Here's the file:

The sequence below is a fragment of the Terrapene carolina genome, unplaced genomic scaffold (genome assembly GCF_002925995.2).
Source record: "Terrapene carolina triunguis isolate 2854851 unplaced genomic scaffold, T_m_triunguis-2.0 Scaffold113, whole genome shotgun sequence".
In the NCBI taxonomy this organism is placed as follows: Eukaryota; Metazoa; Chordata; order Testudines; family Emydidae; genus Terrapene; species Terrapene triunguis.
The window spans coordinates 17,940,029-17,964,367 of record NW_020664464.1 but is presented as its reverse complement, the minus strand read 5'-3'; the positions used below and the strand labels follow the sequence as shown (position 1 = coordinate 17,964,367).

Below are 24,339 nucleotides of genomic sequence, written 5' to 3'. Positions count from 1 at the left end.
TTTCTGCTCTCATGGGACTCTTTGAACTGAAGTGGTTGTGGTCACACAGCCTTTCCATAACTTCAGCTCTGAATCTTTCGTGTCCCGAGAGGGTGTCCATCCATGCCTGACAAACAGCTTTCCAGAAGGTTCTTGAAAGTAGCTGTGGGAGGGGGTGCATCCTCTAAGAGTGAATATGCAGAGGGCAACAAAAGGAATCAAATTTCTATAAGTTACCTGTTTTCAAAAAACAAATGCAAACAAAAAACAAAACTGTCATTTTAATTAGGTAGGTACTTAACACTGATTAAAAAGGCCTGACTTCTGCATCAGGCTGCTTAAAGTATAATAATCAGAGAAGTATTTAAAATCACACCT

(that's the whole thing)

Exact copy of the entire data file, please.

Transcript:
The sequence below is a fragment of the Terrapene carolina genome, unplaced genomic scaffold (genome assembly GCF_002925995.2).
Source record: "Terrapene carolina triunguis isolate 2854851 unplaced genomic scaffold, T_m_triunguis-2.0 Scaffold113, whole genome shotgun sequence".
In the NCBI taxonomy this organism is placed as follows: Eukaryota; Metazoa; Chordata; order Testudines; family Emydidae; genus Terrapene; species Terrapene triunguis.
The window spans coordinates 17,940,029-17,964,367 of record NW_020664464.1 but is presented as its reverse complement, the minus strand read 5'-3'; the positions used below and the strand labels follow the sequence as shown (position 1 = coordinate 17,964,367).

Below are 24,339 nucleotides of genomic sequence, written 5' to 3'. Positions count from 1 at the left end.
TTTCTGCTCTCATGGGACTCTTTGAACTGAAGTGGTTGTGGTCACACAGCCTTTCCATAACTTCAGCTCTGAATCTTTCGTGTCCCGAGAGGGTGTCCATCCATGCCTGACAAACAGCTTTCCAGAAGGTTCTTGAAAGTAGCTGTGGGAGGGGGTGCATCCTCTAAGAGTGAATATGCAGAGGGCAACAAAAGGAATCAAATTTCTATAAGTTACCTGTTTTCAAAAAACAAATGCAAACAAAAAACAAAACTGTCATTTTAATTAGGTAGGTACTTAACACTGATTAAAAAGGCCTGACTTCTGCATCAGGCTGCTTAAAGTATAATAATCAGAGAAGTATTTAAAATCACACCT